Oddly, the backup camera and rear park assist function come in separate packages, so if you want them both you have to pony-up almost $7,800. Yikes!

And things get more expensive from there, but we’ll come back to the price later.

THAT ALL-TOO-FAMILIAR LOOK

As for the look of the Routan, its design is hardly a departure from its U.S.-sibling. There may be a VW badge on the front, but it’s still damn near impossible to tell the different vans apart from any distance.

The Routan is a cavernous beast inside, with more than enough storage space. In fact it’s hard to call these things minivans any more. You feel like you’re driving a full-fledged bus – especially with the advantageous seating position that puts you up almost as high as a pickup truck.

Interior space with the 3rd row folded down is an incredible 83 cubic feet. That space expands to 144 cu-ft when the 2nd row seats are removed.

As for the usability of the passenger space, it’s just as good as any van with more cup holders, storage bins and cargo nets than you can count.

In terms of towing anything with the van, the max tow rating is 2,000 lbs., which can be upgraded to $3,500 lbs with the $2,325 Trim Pack 3, which includes a height adjusting rear air-ride suspension. Unfortunately it can’t be paired up with the Premium Package.

ALL THE SAFETY FEATURES YOU’D EXPECT

On the safety front, the Routan, being a family-hauler, has everything you might expect, including ABS and stability control standard. Also standard are front airbags as well as side curtain airbags for all seating positions. And of course the Routan features the LATCH (Lower Anchors and Tethers for CHildren) car seat hooks.

4.0-LITER V6 OFFERS LOTS MORE POWER AND BETTER FUEL ECONOMY

While I have continually mentioned both the Grand Caravan and the Town & Country, the latter is really the only comparable model of the two, as the Dodge doesn’t offer near the amenities, nor does it offer the 4.0-liter V6 engine and six-speed automatic transmission. The Dodge is also vastly less expensive.

The Grand Caravan comes with a 3.3-liter V6 and optional 3.8-liter V6, whereas the base Town & Country, like the base Routan, comes with the larger 3.8-liter V6 with 197hp as standard equipment. My SEL tester came with its standard 4.0-liter V6 with 253hp and 262 ft-lbs of torque. VW says this is enough for the Routan to reach 60 mph in a reasonable 8.9 seconds.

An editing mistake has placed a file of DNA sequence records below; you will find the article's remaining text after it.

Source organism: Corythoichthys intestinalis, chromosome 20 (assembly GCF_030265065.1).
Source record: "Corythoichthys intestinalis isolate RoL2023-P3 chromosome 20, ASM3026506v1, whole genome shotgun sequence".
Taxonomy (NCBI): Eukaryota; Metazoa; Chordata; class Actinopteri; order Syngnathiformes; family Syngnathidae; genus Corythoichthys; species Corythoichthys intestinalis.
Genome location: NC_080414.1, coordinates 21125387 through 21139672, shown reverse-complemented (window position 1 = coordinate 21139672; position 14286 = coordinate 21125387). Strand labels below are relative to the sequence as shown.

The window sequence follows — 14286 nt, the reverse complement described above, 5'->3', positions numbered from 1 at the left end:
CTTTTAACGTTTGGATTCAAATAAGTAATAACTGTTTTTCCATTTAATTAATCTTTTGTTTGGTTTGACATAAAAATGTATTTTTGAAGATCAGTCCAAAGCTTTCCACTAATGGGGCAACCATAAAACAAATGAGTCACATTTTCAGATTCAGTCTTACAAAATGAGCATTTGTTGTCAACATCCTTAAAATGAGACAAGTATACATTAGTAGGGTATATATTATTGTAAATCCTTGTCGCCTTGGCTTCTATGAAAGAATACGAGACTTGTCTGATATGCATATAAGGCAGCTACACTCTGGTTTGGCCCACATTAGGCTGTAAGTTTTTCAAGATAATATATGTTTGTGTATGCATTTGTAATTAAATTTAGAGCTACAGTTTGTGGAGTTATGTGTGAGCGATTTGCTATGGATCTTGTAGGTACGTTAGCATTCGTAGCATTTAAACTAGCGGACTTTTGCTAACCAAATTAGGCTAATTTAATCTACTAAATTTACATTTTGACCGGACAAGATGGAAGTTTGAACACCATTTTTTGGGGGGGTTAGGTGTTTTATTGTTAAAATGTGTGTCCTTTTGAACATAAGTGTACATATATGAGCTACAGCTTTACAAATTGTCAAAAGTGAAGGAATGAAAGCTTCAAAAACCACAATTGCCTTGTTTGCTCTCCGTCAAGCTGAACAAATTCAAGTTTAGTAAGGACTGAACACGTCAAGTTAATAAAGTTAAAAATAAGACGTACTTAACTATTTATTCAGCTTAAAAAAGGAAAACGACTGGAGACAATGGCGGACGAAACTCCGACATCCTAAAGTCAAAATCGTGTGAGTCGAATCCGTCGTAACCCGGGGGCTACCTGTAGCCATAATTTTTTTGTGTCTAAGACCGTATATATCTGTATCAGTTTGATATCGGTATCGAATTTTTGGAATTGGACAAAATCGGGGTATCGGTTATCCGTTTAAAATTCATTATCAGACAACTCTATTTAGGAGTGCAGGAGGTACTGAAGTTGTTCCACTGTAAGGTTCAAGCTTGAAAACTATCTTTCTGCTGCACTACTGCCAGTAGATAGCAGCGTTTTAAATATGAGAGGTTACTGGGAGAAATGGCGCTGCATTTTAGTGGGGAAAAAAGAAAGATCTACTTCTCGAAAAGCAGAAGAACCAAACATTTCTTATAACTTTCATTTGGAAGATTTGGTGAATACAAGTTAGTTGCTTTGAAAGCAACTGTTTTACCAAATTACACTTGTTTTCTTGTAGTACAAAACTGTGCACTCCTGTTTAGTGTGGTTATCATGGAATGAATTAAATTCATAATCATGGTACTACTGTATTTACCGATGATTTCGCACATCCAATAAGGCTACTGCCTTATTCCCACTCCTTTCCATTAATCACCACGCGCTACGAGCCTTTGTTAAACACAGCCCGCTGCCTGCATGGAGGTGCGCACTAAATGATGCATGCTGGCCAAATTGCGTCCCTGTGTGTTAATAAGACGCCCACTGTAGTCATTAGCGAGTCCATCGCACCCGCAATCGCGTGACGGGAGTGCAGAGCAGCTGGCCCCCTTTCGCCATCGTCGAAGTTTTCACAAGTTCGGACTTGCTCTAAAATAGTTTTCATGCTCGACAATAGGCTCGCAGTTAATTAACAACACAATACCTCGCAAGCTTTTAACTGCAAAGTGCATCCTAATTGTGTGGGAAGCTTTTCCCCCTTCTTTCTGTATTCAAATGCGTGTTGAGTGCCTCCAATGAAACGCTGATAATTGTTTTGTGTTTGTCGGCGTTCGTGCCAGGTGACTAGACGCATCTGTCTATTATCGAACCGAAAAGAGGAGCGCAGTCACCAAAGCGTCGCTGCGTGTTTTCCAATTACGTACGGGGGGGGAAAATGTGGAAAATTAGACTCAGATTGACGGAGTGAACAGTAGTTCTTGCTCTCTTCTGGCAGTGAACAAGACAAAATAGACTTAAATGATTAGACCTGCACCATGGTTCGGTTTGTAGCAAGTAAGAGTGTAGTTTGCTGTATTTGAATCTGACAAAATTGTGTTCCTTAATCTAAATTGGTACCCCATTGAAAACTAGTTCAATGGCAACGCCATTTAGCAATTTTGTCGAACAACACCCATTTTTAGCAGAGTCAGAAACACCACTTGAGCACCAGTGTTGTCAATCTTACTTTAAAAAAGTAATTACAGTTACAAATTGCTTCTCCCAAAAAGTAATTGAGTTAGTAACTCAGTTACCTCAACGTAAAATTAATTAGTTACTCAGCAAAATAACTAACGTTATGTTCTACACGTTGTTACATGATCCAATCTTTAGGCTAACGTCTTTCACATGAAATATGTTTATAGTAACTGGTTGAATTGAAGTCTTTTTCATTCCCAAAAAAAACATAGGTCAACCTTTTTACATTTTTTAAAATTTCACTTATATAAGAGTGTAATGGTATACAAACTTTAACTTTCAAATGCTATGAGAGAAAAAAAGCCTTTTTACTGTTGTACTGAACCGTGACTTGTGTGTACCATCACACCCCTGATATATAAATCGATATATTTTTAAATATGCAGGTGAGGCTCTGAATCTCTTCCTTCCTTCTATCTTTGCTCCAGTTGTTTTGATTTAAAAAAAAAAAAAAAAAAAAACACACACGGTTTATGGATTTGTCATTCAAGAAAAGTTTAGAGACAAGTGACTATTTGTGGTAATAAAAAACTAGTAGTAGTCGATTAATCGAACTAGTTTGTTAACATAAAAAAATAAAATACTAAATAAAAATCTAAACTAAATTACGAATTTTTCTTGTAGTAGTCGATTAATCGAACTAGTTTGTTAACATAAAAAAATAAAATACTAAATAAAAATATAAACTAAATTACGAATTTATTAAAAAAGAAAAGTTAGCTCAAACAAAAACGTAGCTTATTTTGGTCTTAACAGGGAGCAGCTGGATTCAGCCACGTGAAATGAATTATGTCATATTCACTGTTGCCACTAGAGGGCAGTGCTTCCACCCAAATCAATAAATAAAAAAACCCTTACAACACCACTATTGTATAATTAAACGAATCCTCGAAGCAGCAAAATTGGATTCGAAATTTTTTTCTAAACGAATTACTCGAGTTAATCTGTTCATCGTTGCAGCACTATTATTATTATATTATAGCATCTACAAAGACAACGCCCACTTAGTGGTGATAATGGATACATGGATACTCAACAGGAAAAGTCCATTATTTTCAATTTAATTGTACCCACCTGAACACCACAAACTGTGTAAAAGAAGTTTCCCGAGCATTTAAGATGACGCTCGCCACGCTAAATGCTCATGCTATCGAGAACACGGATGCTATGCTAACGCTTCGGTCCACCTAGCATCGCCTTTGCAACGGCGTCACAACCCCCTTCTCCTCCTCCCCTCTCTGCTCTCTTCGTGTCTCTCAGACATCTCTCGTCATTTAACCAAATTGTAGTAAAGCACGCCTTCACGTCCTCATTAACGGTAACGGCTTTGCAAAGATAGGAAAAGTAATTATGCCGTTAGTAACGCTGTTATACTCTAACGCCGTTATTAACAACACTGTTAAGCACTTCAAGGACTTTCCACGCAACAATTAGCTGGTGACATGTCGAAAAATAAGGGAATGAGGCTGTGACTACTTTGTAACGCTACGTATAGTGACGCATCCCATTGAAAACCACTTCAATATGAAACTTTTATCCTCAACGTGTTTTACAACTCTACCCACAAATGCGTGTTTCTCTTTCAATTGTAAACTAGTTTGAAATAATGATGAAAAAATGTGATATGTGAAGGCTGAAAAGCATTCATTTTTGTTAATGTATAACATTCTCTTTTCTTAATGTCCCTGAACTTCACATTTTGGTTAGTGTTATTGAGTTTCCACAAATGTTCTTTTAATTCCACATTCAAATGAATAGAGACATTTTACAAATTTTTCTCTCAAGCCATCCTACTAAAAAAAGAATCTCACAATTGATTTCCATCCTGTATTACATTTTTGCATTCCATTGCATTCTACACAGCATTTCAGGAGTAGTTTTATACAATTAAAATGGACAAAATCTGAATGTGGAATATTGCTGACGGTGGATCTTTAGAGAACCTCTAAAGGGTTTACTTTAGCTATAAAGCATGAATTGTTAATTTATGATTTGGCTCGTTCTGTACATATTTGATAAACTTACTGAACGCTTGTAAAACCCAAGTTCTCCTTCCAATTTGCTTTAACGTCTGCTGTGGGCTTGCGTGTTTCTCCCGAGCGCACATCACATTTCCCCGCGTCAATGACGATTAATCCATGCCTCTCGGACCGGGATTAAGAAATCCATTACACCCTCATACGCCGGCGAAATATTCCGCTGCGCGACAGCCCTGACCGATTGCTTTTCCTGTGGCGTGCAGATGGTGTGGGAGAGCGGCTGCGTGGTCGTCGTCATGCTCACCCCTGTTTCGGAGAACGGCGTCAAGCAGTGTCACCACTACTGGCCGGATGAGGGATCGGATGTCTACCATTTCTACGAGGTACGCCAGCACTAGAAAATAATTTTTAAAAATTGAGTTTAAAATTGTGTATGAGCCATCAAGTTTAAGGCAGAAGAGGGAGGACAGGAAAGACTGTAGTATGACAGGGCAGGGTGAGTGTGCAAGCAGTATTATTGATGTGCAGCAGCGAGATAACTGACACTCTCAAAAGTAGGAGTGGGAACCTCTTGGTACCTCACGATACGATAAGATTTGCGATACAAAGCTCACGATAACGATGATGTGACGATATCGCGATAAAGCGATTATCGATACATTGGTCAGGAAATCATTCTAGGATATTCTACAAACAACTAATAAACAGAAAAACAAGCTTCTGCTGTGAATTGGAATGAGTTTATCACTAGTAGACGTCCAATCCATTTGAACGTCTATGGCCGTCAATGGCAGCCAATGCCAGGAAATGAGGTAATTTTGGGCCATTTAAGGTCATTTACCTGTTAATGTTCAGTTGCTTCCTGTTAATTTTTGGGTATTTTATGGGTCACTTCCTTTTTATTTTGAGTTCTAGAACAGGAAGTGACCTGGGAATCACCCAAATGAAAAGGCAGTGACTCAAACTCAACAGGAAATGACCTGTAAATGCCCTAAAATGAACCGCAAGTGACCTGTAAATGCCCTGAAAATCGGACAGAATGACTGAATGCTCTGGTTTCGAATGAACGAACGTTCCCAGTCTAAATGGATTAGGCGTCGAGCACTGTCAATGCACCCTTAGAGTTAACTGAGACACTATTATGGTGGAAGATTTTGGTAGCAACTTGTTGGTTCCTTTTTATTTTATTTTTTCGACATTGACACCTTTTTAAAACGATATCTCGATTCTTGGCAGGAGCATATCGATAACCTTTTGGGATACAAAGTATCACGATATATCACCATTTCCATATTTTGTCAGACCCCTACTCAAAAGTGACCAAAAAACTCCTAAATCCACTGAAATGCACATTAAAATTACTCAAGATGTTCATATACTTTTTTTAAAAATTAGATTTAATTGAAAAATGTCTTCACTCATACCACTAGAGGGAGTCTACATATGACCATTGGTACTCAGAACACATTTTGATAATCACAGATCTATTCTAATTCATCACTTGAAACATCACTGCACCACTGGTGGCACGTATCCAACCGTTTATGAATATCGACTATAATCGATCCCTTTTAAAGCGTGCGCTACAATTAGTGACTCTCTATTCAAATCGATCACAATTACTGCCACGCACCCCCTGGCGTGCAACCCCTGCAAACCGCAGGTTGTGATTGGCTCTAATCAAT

But power isn’t the only reason to choose the larger engine, due in part to the use of a six-speed automatic transmission the larger 4.0-liter engine actually gets better fuel economy with a rating of 17/25 mpg (city/highway) versus 16/23 for the 3.8-liter engine.

SURPRISINGLY, IT’S COMPETITIVELY PRICED

The final and possibly most important point about the Routan is the price. It is NOT, as you might expect, bundles more than a Chrysler. The Town & Country ranges from $27,160 to $37,600 ($31,645 to $37,645 CDN) for a standard model whereas the VW ranges from $25,200 to $33,600 ($27,975 to $39,975 CDN). So for a standard trim model in the U.S., the VW is actually cheaper. Add on all the gadgets and gizmos, however, and the VW ends up being the more expensive buy… but only slightly. All said and done our SEL tester with most every option under the sun totaled a hefty $44,375 – about $800 more than a comparable Town & Country at $43,130.

THE VERDICT

Since it went on sale in the summer of ‘08 the Routan hasn’t been a particularly strong model for VW. Taking everything into consideration, there isn’t any particular reason to purchase the Routan over a Town & Country, but then again, there’s no reason not to either. It’s really a matter of personal preference and one has to think that the real factor hurting VW’s sales of its new minivan is the fact that the company is so late to the game and that the competition is so well established.

PLUS

Bountiful amounts of cargo and passenger room
Powerful V6 in SEL Model gets good fuel economy
Steering wheel controls on reverse side

MINUS

Back-up camera and rear park assist offered in separate add-on packages
German steering and suspension